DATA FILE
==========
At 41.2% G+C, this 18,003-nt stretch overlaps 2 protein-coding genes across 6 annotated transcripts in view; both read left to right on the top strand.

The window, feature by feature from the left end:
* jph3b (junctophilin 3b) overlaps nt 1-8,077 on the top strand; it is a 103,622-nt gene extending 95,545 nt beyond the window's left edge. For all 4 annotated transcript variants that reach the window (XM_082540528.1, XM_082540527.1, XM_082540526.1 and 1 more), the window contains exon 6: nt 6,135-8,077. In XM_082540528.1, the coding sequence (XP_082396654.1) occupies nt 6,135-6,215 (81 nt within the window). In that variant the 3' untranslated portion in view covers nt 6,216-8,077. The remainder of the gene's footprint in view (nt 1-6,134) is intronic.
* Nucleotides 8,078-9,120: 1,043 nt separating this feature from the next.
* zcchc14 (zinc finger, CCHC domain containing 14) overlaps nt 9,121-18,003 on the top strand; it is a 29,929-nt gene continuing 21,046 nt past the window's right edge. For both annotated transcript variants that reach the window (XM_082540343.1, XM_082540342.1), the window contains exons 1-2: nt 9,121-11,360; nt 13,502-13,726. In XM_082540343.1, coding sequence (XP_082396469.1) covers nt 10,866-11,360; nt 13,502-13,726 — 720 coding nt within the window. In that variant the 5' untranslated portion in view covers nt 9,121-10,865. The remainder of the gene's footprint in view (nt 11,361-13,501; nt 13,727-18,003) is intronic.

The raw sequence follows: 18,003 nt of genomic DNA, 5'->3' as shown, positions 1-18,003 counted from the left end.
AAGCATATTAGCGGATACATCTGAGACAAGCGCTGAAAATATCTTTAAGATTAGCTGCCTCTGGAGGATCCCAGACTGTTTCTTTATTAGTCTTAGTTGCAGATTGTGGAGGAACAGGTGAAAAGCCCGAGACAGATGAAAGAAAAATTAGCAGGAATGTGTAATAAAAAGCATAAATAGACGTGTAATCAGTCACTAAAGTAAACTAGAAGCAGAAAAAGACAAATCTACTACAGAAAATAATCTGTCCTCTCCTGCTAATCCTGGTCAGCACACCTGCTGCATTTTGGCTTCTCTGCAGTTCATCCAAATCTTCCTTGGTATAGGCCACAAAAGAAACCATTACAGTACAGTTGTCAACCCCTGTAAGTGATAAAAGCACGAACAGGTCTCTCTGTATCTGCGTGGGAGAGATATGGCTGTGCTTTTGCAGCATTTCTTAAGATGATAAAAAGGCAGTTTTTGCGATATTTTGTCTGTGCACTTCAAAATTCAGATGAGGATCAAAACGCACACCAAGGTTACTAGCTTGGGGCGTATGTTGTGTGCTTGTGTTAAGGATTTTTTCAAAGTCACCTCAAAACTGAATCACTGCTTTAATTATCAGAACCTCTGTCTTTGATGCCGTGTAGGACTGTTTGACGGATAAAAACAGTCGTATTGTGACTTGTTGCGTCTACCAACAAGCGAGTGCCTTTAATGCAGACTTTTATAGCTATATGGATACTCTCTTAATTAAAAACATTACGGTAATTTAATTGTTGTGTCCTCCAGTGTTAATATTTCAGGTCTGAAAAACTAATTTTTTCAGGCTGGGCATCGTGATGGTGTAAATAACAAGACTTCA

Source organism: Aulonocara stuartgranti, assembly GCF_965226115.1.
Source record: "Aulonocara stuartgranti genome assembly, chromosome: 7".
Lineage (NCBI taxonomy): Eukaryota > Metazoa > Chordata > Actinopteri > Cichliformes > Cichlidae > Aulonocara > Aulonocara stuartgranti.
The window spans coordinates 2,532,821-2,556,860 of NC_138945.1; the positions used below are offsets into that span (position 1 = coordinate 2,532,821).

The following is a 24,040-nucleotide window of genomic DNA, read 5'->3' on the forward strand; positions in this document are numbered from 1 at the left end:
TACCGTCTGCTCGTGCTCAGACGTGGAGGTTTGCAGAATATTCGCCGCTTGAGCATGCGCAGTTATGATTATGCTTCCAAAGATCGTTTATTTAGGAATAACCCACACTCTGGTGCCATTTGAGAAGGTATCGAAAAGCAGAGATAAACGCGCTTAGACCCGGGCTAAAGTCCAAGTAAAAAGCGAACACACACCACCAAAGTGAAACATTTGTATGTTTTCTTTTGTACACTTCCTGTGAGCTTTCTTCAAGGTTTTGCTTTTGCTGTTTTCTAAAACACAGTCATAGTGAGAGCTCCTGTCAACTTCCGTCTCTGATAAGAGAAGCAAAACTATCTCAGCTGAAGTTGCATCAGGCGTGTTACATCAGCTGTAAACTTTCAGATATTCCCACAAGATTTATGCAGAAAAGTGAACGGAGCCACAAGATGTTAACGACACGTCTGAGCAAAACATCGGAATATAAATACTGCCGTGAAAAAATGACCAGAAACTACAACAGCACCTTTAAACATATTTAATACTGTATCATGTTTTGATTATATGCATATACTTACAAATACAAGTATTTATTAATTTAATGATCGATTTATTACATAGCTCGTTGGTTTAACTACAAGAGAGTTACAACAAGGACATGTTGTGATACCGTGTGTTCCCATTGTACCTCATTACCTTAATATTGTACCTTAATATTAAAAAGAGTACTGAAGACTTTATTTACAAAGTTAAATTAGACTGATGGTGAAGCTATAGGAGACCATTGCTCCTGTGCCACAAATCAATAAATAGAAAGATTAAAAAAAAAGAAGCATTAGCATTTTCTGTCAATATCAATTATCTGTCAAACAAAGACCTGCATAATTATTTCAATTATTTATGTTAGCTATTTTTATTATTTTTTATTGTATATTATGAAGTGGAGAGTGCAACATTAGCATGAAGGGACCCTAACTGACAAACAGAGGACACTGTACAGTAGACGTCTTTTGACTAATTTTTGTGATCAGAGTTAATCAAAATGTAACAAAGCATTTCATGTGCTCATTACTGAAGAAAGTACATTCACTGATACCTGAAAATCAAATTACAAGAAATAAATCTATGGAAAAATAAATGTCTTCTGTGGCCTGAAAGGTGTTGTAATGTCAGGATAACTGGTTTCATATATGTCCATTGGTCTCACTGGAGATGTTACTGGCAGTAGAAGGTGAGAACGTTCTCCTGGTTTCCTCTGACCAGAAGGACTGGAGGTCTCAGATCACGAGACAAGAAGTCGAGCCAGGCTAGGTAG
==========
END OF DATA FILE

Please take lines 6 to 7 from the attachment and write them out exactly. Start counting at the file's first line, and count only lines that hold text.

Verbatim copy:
The raw sequence follows: 18,003 nt of genomic DNA, 5'->3' as shown, positions 1-18,003 counted from the left end.
AAGCATATTAGCGGATACATCTGAGACAAGCGCTGAAAATATCTTTAAGATTAGCTGCCTCTGGAGGATCCCAGACTGTTTCTTTATTAGTCTTAGTTGCAGATTGTGGAGGAACAGGTGAAAAGCCCGAGACAGATGAAAGAAAAATTAGCAGGAATGTGTAATAAAAAGCATAAATAGACGTGTAATCAGTCACTAAAGTAAACTAGAAGCAGAAAAAGACAAATCTACTACAGAAAATAATCTGTCCTCTCCTGCTAATCCTGGTCAGCACACCTGCTGCATTTTGGCTTCTCTGCAGTTCATCCAAATCTTCCTTGGTATAGGCCACAAAAGAAACCATTACAGTACAGTTGTCAACCCCTGTAAGTGATAAAAGCACGAACAGGTCTCTCTGTATCTGCGTGGGAGAGATATGGCTGTGCTTTTGCAGCATTTCTTAAGATGATAAAAAGGCAGTTTTTGCGATATTTTGTCTGTGCACTTCAAAATTCAGATGAGGATCAAAACGCACACCAAGGTTACTAGCTTGGGGCGTATGTTGTGTGCTTGTGTTAAGGATTTTTTCAAAGTCACCTCAAAACTGAATCACTGCTTTAATTATCAGAACCTCTGTCTTTGATGCCGTGTAGGACTGTTTGACGGATAAAAACAGTCGTATTGTGACTTGTTGCGTCTACCAACAAGCGAGTGCCTTTAATGCAGACTTTTATAGCTATATGGATACTCTCTTAATTAAAAACATTACGGTAATTTAATTGTTGTGTCCTCCAGTGTTAATATTTCAGGTCTGAAAAACTAATTTTTTCAGGCTGGGCATCGTGATGGTGTAAATAACAAGACTTCA